Botulism is a rare but life-threatening condition caused by toxins produced by Clostridium botulinum bacteria.

These toxins attack the nervous system (nerves, brain and spinal cord) and cause paralysis (muscle weakness).

Most people will make a full recovery with treatment, but the paralysis can spread to the muscles that control breathing if it is not treated quickly. This is fatal in around 5 to 10% of cases.

Symptoms of botulism

The time it takes to develop symptoms can vary from a few hours to several days after exposure to the Clostridium botulinum bacteria or their toxins.

Depending on the exact type of botulism, some people initially have symptoms such as feeling sick, being sick (vomiting), stomach cramps, diarrhoea or constipation.

Without treatment, botulism eventually causes paralysis that spreads down the body from the head to the legs.

Symptoms can include:

Affected babies may also have a weak cry, find it difficult to feed, and have a floppy head, neck and limbs.

When to get medical advice

Botulism is a serious condition that requires immediate medical attention.

Go to your nearest A&E department or immediately dial 999 if you or someone you know has symptoms of botulism.

Treatment is more effective the earlier it's started.

Causes and types of botulism

Clostridium botulinum bacteria are found in soil, dust and river or sea sediments.

The bacteria themselves are not harmful, but they can produce highly poisonous toxins when deprived of oxygen, such as in closed cans or bottles, stagnant soil or mud, or occasionally, the human body.

There are 3 main types of botulism:

  • food-borne botulism – when someone eats food containing the toxins because it has not been properly canned, preserved or cooked
  • wound botulism – when a wound becomes infected with the bacteria, usually as a result of injecting illegal drugs like heroin contaminated with the bacteria into muscle rather than a vein
  • infant botulism – when a baby swallows a resistant form of the bacteria, called a spore, in contaminated soil or food, such as honey (these spores are harmless to older children and adults because the body develops defences against them from about the age of 1)

All these types of botulism are rare in the UK, but occasional cases do occur.

Treatment for botulism

Botulism needs to be treated in hospital.

The way it's treated depends on the type of botulism, but usually involves:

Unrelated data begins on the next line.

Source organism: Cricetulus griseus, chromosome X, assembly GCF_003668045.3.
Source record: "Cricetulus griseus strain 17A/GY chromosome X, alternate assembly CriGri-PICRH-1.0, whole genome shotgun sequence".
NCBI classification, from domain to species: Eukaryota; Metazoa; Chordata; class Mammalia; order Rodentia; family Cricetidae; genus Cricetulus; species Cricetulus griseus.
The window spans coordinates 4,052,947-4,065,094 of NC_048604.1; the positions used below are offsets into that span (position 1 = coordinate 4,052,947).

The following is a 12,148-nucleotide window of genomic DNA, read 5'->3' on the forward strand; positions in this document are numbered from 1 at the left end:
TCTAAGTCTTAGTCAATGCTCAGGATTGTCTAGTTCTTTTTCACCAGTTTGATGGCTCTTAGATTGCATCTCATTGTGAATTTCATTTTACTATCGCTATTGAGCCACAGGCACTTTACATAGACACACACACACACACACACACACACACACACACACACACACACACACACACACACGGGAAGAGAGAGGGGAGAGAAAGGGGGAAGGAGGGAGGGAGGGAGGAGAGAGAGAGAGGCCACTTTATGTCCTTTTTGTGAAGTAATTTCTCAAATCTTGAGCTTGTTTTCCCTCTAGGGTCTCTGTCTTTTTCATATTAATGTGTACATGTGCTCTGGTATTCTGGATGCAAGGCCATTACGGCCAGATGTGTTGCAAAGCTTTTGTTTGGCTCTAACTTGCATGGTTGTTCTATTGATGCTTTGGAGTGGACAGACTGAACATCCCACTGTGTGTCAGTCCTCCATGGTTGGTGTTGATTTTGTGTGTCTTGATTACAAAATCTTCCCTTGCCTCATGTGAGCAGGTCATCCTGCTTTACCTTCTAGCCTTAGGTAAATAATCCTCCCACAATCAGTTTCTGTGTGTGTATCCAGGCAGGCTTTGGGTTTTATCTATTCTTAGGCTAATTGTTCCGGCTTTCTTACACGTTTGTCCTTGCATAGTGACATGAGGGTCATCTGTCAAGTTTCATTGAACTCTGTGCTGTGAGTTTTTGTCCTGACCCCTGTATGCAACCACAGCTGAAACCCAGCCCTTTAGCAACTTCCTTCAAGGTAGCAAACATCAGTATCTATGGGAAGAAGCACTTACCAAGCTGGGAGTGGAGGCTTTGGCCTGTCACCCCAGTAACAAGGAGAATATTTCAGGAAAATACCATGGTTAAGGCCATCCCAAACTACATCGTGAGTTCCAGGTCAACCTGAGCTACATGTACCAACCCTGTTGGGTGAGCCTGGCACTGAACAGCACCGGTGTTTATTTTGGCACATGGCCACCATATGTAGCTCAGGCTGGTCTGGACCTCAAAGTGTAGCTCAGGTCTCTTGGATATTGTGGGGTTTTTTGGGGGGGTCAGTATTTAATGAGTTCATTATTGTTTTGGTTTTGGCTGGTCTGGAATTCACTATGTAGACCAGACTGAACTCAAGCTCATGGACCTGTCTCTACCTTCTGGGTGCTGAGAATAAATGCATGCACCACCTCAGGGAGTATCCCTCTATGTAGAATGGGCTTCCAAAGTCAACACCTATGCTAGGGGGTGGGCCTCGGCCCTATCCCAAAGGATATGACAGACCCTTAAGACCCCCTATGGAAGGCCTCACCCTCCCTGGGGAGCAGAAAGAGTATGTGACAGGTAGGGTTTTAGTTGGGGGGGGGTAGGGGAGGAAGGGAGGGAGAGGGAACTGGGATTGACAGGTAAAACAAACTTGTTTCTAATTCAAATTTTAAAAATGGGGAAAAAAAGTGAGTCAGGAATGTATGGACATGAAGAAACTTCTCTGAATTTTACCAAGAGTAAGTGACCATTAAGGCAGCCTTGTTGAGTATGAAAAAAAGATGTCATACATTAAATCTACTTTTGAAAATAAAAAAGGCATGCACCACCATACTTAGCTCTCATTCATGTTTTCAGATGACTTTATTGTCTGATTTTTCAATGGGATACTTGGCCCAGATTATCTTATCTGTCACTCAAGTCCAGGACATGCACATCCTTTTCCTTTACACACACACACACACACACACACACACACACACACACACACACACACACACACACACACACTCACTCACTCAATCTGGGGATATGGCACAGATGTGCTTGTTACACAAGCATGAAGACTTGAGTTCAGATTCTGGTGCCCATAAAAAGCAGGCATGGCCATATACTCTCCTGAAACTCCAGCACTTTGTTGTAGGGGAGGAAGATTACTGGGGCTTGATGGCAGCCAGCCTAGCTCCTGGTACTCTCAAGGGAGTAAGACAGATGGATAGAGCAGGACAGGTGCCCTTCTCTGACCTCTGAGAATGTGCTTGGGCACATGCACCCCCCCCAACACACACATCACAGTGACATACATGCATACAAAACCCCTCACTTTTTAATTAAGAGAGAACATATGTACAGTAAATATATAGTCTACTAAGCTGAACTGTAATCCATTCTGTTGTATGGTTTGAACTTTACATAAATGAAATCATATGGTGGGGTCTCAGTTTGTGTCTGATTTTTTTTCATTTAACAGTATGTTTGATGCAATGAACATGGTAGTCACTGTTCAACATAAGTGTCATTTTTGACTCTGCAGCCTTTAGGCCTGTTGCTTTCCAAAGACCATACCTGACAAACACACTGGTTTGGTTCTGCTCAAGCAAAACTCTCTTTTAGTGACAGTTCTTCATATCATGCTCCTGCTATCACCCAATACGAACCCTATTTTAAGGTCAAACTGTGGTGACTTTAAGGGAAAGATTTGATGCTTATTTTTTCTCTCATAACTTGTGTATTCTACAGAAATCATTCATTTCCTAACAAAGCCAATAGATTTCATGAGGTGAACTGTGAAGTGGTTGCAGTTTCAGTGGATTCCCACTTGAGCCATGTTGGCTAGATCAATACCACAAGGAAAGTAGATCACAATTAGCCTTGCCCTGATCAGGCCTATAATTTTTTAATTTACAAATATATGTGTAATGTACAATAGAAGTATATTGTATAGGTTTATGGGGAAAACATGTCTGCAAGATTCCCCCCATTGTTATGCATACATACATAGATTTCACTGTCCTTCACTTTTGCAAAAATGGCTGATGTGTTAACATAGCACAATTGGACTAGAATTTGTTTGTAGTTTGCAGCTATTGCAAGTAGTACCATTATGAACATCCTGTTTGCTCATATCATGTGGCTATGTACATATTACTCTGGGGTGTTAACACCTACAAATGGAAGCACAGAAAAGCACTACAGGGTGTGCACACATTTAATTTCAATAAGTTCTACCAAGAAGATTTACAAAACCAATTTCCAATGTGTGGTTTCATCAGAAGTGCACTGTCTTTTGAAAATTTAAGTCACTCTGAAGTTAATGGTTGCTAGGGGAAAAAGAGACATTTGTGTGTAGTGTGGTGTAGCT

• neutralising the toxins with injections of special antitoxins or antibodies
  • supporting the functions of the body, such as breathing, until you recover

Treatment will not immediately reverse any paralysis that's already been caused by the toxin, but will stop it getting any worse.

In most people, paralysis that occurred before treatment will gradually improve over the following weeks or months.

Preventing botulism

Food-borne botulism

As a result of high standards of food hygiene in the UK, the chances of getting food-borne botulism from food bought in this country are low.

There's a slightly higher risk if you produce your own food, particularly if this involves canning.

But following food hygiene procedures and canning recommendations will reduce any risk.

Do not eat food from bulging or damaged cans, and avoid eating foul-smelling preserved foods, foods stored at the incorrect temperature and out-of-date foods.

Infant botulism

In many cases of infant botulism, the specific cause is not identified so it may not always be possible to prevent it.

But you should avoid giving honey to babies under the age of 1 as it's been known to contain Clostridium botulinum spores.

Wound botulism

People who inject heroin can get botulism. This is often through injecting heroin, contaminated with the bacteria, into the skin or muscles.

The best way to avoid getting botulism is to stop using heroin. Find out more about how to get help for heroin addiction.

GOV.UK has more information about how to reduce your risk of getting botulism if you do inject heroin